Polymers are substances that consist of repeating units of carbon and hydrogen. Some polymers that occur naturally may include proteins, latex and even cellulose. These materials are commonly referred to as plastics. Some of the polymers are synthetic and are produced from industrial processes.
Polymerization refers to the degree in which repeating components form one outstanding unit. High strength polymers are those that have high level of polymerization, whereas those with one type of repeating units are homopolymers. Those with several and different repeating units are co-polymers.
The mode of classification that is in use for classifying polymers is the method used in their formation. There are two types of polymers which include additional polymers and condensation polymers.
Additional polymers are formed from the combination of many monomers while condensation polymers where the combination of monomers leads to the loss of a water molecule. The vital elements that form the polymers are carbon and hydrogen, although sulfur, oxygen, nitrogen may also be included.
Natural polymer is believed to have originated from South Africa from the trees called Heave and Castile. Its origin dates back from 1735 when natural rubber was first described by French geographic expedition to South Africa.
One of the first pioneers in the application of polymers was Joseph Priestley who in 1770 made a remarkable discovery that led to the use of natural rubber as an eraser. Then in 1909, this synthetic rubber was introduced publicly.
1922 German chemist Hermann Staudinger came up with his macromolecular hypothesis, giving a suggestion that the polymers are actually large molecules formed by the permanent joining of uncountable tiny molecules. Through his experiments, he proved this hypothesis to be true and earned himself a Nobel Prize in 1953.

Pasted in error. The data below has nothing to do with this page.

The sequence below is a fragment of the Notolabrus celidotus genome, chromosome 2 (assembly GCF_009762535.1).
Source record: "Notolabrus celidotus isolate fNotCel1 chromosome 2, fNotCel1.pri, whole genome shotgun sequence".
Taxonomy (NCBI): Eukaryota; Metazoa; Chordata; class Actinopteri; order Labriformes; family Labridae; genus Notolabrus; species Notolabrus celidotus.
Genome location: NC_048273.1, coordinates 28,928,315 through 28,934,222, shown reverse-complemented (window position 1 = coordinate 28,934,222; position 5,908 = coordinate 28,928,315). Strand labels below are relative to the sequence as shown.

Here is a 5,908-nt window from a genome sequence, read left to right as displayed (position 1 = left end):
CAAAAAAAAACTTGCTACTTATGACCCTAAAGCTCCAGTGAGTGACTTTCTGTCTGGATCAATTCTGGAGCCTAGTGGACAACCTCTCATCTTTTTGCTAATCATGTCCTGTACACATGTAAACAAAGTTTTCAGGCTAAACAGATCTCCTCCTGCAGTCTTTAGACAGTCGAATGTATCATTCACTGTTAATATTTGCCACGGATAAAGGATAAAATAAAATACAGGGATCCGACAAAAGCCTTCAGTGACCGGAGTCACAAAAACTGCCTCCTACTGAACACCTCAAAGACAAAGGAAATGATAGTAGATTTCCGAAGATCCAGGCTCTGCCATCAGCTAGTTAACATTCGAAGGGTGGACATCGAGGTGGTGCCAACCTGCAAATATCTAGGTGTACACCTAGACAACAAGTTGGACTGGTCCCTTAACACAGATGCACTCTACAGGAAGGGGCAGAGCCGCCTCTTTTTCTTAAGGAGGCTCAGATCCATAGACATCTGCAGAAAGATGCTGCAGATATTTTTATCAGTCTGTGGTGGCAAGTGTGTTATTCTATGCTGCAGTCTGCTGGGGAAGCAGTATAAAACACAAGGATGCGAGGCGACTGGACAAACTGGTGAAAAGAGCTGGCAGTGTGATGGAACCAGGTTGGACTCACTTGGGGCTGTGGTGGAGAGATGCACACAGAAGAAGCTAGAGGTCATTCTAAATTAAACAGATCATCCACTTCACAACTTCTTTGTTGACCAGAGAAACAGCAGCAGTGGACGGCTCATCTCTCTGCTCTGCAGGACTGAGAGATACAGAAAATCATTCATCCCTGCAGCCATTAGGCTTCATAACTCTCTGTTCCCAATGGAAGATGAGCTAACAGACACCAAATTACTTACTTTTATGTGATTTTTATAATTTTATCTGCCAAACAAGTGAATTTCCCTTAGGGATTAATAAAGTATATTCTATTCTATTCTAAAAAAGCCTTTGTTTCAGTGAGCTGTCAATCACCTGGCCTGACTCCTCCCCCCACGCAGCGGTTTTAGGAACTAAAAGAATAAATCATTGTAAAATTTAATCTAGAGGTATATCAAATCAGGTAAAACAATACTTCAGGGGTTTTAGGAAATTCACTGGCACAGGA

There are a number of ways in which polymers are used. Such ways include:
In agriculture and agribusiness, polymers can be used to promote plant growth. They can also be used to improve aeration in soil. (Emsley,5).
In medicine, polymers are used to replace heart valves. These polymers include Teflon and Dacron.
Polymers can act as a substitute for natural cotton.
In industrial market, they can be used to make pipes, matrix for composites, insulation or even windshields in fighter planes.
They are also used to replace natural materials such as ivory and woods.
They can be used in cars and planes with reduced amount of fuel to be used due to their light weight.
In consumer science, polymers are used to replace traditional containers. This is because they are light in weight and are also economical.
In sports, they are used in making protective helmets, balls of different varieties and other playground equipment.
Biopolymers are biodegradable polymers. The raw materials for their production may be renewable or synthetic. These types of polymers are not produced widely due to their high cost. Such kinds of polymer include:
Polyhdroxyalkanoate: compostable in an industrial facility. These are produced from a range of bacterial action, which act carbon storage materials. They also act like energy storage materials. They form a stable latex suitable in paper surface finishes and coating and sizing.
Biodegradable plastics are those that will decompose in landfill (environment). Biodegradable plastics can be produced from organisms in the environment. Micro-organisms can produce renewable raw materials or petroleum based plastics. Since these plastics are made from materials that are natural, for example, cellulose and starch, they decompose easily when in contact with oxygen or even water and sunlight. Micro-organisms use enzymatic break down of the points of glycoside linkage to bring about decomposition of these biopolymers. (Scott,93).
Polymers have varying environmental impacts. Such impacts include:
Some monomers are said to be toxic or even to some level said to be carcinogenic.
Burning of plastics produces emission that lead to production of green house gases for example, carbon dioxide. This gas is also a major source for global warming.
There is also production of methane gas, a product of anaerobic digestion, together with carbon dioxide emitted from decomposition of biodegradable polymer.